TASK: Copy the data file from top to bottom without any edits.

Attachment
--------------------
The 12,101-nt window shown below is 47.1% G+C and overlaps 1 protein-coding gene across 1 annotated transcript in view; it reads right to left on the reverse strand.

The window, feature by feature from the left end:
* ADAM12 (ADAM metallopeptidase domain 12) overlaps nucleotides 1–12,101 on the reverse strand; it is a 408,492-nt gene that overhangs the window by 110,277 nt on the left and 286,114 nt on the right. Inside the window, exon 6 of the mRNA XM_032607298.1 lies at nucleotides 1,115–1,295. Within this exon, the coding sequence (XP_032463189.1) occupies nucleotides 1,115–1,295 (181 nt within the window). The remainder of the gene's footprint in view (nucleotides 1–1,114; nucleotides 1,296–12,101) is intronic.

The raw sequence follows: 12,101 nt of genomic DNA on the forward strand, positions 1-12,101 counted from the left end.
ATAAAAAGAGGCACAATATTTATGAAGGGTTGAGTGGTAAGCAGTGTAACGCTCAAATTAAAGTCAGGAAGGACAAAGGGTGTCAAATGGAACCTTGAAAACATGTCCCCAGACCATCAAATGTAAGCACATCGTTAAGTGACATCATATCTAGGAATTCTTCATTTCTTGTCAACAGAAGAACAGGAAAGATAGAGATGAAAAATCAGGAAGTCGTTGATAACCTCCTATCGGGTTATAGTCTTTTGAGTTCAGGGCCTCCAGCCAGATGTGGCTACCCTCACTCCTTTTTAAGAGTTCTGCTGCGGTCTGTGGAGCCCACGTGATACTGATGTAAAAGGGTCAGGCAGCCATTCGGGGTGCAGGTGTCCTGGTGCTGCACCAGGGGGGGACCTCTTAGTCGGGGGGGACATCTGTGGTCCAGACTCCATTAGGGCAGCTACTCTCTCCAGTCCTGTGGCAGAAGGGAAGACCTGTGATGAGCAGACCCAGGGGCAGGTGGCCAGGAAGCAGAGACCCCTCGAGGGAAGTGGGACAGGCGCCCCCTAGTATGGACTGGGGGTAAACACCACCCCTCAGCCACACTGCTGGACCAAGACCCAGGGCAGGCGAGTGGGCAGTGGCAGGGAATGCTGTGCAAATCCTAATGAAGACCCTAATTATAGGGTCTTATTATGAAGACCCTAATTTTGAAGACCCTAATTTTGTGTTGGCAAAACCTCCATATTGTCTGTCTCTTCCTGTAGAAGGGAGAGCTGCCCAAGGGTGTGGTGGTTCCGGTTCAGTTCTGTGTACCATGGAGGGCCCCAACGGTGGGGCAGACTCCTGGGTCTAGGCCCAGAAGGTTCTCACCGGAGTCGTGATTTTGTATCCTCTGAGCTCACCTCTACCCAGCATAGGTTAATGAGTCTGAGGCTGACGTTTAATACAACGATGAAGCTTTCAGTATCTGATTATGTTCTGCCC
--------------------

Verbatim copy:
The 12,101-nt window shown below is 47.1% G+C and overlaps 1 protein-coding gene across 1 annotated transcript in view; it reads right to left on the reverse strand.

The window, feature by feature from the left end:
* ADAM12 (ADAM metallopeptidase domain 12) overlaps nucleotides 1–12,101 on the reverse strand; it is a 408,492-nt gene that overhangs the window by 110,277 nt on the left and 286,114 nt on the right. Inside the window, exon 6 of the mRNA XM_032607298.1 lies at nucleotides 1,115–1,295. Within this exon, the coding sequence (XP_032463189.1) occupies nucleotides 1,115–1,295 (181 nt within the window). The remainder of the gene's footprint in view (nucleotides 1–1,114; nucleotides 1,296–12,101) is intronic.

The raw sequence follows: 12,101 nt of genomic DNA on the forward strand, positions 1-12,101 counted from the left end.
ATAAAAAGAGGCACAATATTTATGAAGGGTTGAGTGGTAAGCAGTGTAACGCTCAAATTAAAGTCAGGAAGGACAAAGGGTGTCAAATGGAACCTTGAAAACATGTCCCCAGACCATCAAATGTAAGCACATCGTTAAGTGACATCATATCTAGGAATTCTTCATTTCTTGTCAACAGAAGAACAGGAAAGATAGAGATGAAAAATCAGGAAGTCGTTGATAACCTCCTATCGGGTTATAGTCTTTTGAGTTCAGGGCCTCCAGCCAGATGTGGCTACCCTCACTCCTTTTTAAGAGTTCTGCTGCGGTCTGTGGAGCCCACGTGATACTGATGTAAAAGGGTCAGGCAGCCATTCGGGGTGCAGGTGTCCTGGTGCTGCACCAGGGGGGGACCTCTTAGTCGGGGGGGACATCTGTGGTCCAGACTCCATTAGGGCAGCTACTCTCTCCAGTCCTGTGGCAGAAGGGAAGACCTGTGATGAGCAGACCCAGGGGCAGGTGGCCAGGAAGCAGAGACCCCTCGAGGGAAGTGGGACAGGCGCCCCCTAGTATGGACTGGGGGTAAACACCACCCCTCAGCCACACTGCTGGACCAAGACCCAGGGCAGGCGAGTGGGCAGTGGCAGGGAATGCTGTGCAAATCCTAATGAAGACCCTAATTATAGGGTCTTATTATGAAGACCCTAATTTTGAAGACCCTAATTTTGTGTTGGCAAAACCTCCATATTGTCTGTCTCTTCCTGTAGAAGGGAGAGCTGCCCAAGGGTGTGGTGGTTCCGGTTCAGTTCTGTGTACCATGGAGGGCCCCAACGGTGGGGCAGACTCCTGGGTCTAGGCCCAGAAGGTTCTCACCGGAGTCGTGATTTTGTATCCTCTGAGCTCACCTCTACCCAGCATAGGTTAATGAGTCTGAGGCTGACGTTTAATACAACGATGAAGCTTTCAGTATCTGATTATGTTCTGCCC